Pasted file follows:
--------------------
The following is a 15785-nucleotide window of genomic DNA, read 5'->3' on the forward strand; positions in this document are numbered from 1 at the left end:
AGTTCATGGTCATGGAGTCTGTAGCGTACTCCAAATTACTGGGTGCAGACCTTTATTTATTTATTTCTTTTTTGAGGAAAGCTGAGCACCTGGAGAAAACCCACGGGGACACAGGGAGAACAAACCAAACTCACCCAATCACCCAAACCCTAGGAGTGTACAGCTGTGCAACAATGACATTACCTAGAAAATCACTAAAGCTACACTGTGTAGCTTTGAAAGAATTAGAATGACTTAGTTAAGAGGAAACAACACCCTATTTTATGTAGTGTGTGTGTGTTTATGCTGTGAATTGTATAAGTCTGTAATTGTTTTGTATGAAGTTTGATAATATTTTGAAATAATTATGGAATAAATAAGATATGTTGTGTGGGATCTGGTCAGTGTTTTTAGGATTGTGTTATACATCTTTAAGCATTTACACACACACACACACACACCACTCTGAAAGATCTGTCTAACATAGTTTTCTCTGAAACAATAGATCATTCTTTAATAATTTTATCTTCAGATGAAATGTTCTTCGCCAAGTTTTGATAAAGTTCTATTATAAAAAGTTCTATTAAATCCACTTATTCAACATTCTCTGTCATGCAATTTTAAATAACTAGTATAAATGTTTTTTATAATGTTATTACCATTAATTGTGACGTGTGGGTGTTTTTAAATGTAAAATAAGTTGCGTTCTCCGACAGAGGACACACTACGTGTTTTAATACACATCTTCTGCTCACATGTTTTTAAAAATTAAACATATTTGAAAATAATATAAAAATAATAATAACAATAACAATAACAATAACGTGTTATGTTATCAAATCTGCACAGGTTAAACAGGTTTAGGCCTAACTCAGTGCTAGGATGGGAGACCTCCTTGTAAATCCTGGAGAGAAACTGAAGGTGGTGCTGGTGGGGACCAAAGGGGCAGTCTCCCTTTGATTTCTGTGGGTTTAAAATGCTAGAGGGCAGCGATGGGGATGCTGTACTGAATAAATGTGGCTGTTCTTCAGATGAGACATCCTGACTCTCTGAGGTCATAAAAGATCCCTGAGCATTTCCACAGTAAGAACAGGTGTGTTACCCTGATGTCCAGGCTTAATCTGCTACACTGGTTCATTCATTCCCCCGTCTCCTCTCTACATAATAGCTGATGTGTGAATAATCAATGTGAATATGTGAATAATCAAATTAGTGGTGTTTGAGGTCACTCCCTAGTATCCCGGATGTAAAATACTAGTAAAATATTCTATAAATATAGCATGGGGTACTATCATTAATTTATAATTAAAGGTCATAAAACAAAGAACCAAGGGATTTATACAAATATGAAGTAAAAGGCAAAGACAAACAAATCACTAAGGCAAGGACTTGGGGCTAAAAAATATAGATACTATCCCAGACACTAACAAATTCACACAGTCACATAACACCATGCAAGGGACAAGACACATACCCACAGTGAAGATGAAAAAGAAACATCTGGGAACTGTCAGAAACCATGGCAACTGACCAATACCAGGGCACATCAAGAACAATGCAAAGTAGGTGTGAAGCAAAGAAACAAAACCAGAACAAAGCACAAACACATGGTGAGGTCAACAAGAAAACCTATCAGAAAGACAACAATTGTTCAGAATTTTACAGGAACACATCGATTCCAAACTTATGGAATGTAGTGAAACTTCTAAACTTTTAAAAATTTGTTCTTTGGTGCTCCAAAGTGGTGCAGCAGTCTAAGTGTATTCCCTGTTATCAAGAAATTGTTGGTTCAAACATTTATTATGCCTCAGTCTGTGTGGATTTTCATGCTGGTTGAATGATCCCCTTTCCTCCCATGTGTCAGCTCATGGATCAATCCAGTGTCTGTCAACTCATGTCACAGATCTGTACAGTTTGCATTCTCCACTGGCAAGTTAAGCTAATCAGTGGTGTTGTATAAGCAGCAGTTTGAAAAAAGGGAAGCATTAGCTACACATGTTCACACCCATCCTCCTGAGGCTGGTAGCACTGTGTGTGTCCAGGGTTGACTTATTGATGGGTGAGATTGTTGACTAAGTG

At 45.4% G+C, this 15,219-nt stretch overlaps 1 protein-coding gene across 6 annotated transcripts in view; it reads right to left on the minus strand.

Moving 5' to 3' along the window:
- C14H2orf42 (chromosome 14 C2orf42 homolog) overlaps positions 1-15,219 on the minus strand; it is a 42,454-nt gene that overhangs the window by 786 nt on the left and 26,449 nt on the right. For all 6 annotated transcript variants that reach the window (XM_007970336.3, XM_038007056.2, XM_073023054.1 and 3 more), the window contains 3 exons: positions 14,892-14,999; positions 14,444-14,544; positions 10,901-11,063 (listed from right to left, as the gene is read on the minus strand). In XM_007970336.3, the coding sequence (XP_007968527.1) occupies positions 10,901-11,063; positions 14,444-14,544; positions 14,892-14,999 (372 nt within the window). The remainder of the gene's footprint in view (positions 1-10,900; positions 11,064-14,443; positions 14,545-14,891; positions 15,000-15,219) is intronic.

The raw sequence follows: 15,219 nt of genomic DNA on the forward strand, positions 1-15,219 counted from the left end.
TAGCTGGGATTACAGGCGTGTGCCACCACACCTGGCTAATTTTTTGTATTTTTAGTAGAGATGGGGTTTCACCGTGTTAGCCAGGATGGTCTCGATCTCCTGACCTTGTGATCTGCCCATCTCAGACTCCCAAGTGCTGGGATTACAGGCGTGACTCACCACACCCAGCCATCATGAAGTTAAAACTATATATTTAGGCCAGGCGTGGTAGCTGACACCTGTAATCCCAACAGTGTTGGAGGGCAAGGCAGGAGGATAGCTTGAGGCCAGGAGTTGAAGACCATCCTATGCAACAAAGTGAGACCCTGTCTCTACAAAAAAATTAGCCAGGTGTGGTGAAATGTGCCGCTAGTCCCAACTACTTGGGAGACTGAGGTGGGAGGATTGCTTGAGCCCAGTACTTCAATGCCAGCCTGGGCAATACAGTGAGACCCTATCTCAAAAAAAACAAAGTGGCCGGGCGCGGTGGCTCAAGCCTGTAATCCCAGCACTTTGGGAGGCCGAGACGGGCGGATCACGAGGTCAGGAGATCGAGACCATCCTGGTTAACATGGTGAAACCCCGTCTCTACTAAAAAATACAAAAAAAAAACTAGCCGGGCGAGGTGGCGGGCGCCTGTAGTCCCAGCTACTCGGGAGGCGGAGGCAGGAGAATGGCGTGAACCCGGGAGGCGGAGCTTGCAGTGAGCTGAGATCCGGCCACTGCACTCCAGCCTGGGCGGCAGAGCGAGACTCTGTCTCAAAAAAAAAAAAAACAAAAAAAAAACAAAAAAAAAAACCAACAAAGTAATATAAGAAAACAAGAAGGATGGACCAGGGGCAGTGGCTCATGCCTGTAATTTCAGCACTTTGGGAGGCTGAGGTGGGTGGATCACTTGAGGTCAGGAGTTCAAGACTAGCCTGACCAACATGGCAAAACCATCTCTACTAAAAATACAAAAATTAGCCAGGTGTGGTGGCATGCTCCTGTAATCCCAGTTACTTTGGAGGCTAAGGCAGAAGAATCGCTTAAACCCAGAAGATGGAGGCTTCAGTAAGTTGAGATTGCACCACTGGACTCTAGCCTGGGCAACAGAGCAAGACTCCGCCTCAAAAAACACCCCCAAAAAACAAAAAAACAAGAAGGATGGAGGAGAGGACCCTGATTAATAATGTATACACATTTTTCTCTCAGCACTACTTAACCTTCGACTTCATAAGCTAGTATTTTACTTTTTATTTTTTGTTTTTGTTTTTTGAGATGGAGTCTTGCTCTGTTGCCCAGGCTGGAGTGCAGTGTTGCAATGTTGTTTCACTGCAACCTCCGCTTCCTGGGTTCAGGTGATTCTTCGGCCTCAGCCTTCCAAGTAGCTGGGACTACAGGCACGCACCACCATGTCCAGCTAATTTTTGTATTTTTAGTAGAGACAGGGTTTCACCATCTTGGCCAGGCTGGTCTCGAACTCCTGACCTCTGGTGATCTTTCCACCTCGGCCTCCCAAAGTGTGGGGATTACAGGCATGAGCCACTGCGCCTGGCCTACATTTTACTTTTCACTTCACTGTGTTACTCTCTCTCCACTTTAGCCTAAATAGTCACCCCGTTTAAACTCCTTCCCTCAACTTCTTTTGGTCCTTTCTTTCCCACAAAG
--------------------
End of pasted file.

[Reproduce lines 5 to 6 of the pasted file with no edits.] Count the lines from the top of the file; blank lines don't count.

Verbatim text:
- C14H2orf42 (chromosome 14 C2orf42 homolog) overlaps positions 1-15,219 on the minus strand; it is a 42,454-nt gene that overhangs the window by 786 nt on the left and 26,449 nt on the right. For all 6 annotated transcript variants that reach the window (XM_007970336.3, XM_038007056.2, XM_073023054.1 and 3 more), the window contains 3 exons: positions 14,892-14,999; positions 14,444-14,544; positions 10,901-11,063 (listed from right to left, as the gene is read on the minus strand). In XM_007970336.3, the coding sequence (XP_007968527.1) occupies positions 10,901-11,063; positions 14,444-14,544; positions 14,892-14,999 (372 nt within the window). The remainder of the gene's footprint in view (positions 1-10,900; positions 11,064-14,443; positions 14,545-14,891; positions 15,000-15,219) is intronic.

The raw sequence follows: 15,219 nt of genomic DNA on the forward strand, positions 1-15,219 counted from the left end.